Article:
But first things first. Three miles into the race I realized I potentially had a Real Problem. Hubris was behind a rookie mistake – I had put a brand-new, fresh-out-of-the-box hydration bladder in my running pack. And the bite valve on this one was seriously messed up.

I’m convinced that it was a quality control error because only a sadist would design a bladder that way on purpose. That bite valve was just wrong – even with lots of effort and supreme suction I could barely get a tiny trickle of fluid though it, at least most of the time. Once in a great while, unpredictably, it would free flow. I twisted, chewed,and pulled on it but never figured it out. So I adjusted as best I could. I would try for fluids often and when I could actually get it to flow I’d drink as much as my stomach would hold, not knowing if or when I’d ever drink again.

This was unacceptable, I told myself. This just won’t work – How Can I Finish Without Proper Hydration? Shoulders back, chest open, chin up. Breath. I had an old, spare bladder in my truck.  If I could just hold out until Ouray when my first pacer and crew chief (Dan the Danimal Blankenship) was meeting me, I could swap out bladders. I pulled out my phone, texted Dan “I need the spare hydration bladder at Ouray!!”

I made it to Ouray but the text didn’t, and neither did the spare bladder.

And then came the next Problem. I was moving very slowly. My insufficient training was costing me. There’s a schedule included in the runner’s manual, the average times when the 48- hour finishers historically have passed through the aid stations, and I was behind that schedule (a casual inspection of the results confirms that, this year, I was the last finisher through many of the early aid stations).

I was deep into the first night, with still a full day and another night ahead of me when I asked myself, “Is it even worth going on, knowing my chances of finishing are already pretty much zero?” On the snotty, muddy, dark trails up and over Engineer Pass a fugue set up in my head. Why bother, why are you even surprised? You don’t belong here. Loser. Old. Slow. Loser.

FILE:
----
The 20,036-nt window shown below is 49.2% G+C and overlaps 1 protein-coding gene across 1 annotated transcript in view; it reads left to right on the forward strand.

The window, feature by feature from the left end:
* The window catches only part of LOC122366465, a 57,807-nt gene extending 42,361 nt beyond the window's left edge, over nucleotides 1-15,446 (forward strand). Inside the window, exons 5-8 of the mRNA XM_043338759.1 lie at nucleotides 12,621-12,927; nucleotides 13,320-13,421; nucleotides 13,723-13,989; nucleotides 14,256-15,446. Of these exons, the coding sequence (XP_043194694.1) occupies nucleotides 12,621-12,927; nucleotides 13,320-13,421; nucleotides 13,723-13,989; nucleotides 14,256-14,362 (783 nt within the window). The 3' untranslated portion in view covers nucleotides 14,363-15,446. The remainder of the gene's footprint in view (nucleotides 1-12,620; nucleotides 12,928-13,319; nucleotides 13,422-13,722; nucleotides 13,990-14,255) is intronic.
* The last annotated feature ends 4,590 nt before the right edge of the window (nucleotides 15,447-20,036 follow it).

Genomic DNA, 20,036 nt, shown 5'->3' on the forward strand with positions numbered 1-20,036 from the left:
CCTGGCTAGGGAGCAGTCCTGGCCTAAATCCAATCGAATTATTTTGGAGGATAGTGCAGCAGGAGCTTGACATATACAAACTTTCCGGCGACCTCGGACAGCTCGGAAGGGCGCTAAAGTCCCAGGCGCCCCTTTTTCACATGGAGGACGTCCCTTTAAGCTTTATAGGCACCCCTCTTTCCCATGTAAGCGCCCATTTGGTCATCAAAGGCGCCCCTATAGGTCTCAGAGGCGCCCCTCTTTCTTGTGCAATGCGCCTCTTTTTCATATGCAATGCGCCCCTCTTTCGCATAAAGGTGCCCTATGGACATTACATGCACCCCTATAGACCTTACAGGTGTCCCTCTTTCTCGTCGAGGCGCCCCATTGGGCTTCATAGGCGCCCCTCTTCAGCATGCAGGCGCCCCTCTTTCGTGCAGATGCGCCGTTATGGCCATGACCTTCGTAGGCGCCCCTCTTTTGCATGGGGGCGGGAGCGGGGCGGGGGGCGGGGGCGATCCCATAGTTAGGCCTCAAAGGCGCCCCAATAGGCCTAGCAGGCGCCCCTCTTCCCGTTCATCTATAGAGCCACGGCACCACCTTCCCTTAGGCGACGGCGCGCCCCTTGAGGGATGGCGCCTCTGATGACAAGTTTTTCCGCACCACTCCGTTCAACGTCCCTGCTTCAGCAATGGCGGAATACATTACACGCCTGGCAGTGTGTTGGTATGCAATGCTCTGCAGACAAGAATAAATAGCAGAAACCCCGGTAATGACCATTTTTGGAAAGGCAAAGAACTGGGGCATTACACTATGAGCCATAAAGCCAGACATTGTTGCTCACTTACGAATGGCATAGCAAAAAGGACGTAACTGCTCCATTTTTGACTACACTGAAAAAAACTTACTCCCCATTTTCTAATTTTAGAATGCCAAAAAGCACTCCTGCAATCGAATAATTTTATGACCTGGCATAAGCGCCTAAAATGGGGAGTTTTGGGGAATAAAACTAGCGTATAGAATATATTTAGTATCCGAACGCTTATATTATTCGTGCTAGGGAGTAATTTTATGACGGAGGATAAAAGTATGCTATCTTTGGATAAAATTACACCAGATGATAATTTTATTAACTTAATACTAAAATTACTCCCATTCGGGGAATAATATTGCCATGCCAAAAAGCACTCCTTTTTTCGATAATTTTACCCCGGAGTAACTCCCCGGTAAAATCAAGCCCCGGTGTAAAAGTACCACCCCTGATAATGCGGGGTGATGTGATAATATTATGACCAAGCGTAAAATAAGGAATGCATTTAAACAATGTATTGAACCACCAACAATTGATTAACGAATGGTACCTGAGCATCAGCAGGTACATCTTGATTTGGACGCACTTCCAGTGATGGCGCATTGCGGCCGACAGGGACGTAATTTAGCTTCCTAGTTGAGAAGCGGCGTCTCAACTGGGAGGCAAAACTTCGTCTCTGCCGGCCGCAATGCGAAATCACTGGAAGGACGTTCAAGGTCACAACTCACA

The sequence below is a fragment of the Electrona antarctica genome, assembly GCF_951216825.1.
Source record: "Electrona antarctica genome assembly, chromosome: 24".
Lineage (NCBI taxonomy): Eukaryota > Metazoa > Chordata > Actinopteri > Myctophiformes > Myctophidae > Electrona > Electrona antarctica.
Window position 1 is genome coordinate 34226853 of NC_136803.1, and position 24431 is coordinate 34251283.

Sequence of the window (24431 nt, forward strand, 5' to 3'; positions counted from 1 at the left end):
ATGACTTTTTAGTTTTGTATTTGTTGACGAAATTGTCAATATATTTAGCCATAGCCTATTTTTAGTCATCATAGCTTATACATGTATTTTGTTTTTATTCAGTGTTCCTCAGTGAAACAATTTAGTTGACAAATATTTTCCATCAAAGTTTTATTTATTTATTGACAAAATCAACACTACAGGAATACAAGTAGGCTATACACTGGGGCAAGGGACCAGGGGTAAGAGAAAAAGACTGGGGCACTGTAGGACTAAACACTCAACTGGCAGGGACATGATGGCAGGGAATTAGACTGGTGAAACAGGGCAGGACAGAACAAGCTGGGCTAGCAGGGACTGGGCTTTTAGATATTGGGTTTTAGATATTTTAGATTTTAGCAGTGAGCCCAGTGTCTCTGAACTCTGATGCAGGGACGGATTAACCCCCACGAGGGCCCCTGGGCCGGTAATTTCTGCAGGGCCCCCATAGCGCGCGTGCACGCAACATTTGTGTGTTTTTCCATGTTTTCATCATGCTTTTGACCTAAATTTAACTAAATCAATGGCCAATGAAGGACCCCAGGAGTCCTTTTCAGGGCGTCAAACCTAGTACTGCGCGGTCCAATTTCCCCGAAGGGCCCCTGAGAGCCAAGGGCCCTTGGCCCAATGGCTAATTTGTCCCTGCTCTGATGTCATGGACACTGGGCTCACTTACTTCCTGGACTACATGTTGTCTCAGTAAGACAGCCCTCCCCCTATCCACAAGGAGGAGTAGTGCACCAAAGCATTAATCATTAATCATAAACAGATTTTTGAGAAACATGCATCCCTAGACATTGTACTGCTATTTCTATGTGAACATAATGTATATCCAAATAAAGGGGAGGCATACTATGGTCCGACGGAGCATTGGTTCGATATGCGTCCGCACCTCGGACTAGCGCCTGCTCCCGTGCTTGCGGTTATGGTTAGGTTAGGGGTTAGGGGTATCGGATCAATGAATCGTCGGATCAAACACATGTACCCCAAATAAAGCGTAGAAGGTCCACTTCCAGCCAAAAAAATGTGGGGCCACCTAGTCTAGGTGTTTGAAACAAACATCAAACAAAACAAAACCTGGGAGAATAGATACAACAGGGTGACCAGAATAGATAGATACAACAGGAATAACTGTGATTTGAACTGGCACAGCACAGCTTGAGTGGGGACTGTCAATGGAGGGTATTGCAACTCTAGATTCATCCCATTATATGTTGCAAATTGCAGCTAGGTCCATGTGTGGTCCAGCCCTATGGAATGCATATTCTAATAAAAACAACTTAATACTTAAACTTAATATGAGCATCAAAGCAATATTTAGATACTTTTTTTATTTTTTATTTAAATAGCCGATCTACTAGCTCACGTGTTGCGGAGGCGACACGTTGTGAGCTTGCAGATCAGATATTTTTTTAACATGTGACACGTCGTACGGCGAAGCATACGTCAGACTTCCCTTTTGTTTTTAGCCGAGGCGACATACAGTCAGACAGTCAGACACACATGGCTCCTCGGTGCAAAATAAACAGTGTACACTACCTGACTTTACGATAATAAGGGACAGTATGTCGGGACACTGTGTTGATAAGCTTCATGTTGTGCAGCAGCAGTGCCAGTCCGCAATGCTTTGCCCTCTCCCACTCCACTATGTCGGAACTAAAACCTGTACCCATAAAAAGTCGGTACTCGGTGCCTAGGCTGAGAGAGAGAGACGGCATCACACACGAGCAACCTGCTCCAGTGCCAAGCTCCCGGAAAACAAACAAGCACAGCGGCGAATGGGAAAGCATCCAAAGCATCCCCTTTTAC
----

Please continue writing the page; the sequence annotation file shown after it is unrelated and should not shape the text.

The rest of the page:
On the road down to Grouse, a little past the 50 mile mark, a stunning weariness grabbed at me. I fell asleep on my feet and lost my sense of balance. I had to stop. Completely. I napped, laying across a ditch for seven minutes while the mountains pitched rocks down on me and Dan as they woke up for the day. I went a little further. And then I napped again (nine minutes) in a nasty old mining shed. I nudged a board over a bit of used toilet paper with the toe of my shoe before I curled up, fetal position, on the floor.

And there it was, the heart of the matter, and the choice. Is it time to give up? Why was I out there anyway? Why was I wasting my time, my crew and pacers’ weekend, and a coveted spot in the race? To prove to everyone watching online that I could (or could not) finish? To prove to myself that I could finish (I already had two Hardrock finishes)?

I’ve had to explain both dropping out of races and being pulled because I missed a cut-off, and it sucks. Always. Big time. Most people act sympathetic, but it’s there – the averted eyes, an effort to change the subject quickly. It would be the same, explaining my failure at Hardrock, I knew. Even with the excellent excuses of the Serious Hydration Issues and Torn Meniscus, the reaction would be shame, discomfort, and shuffling feet all around. I should never have even started.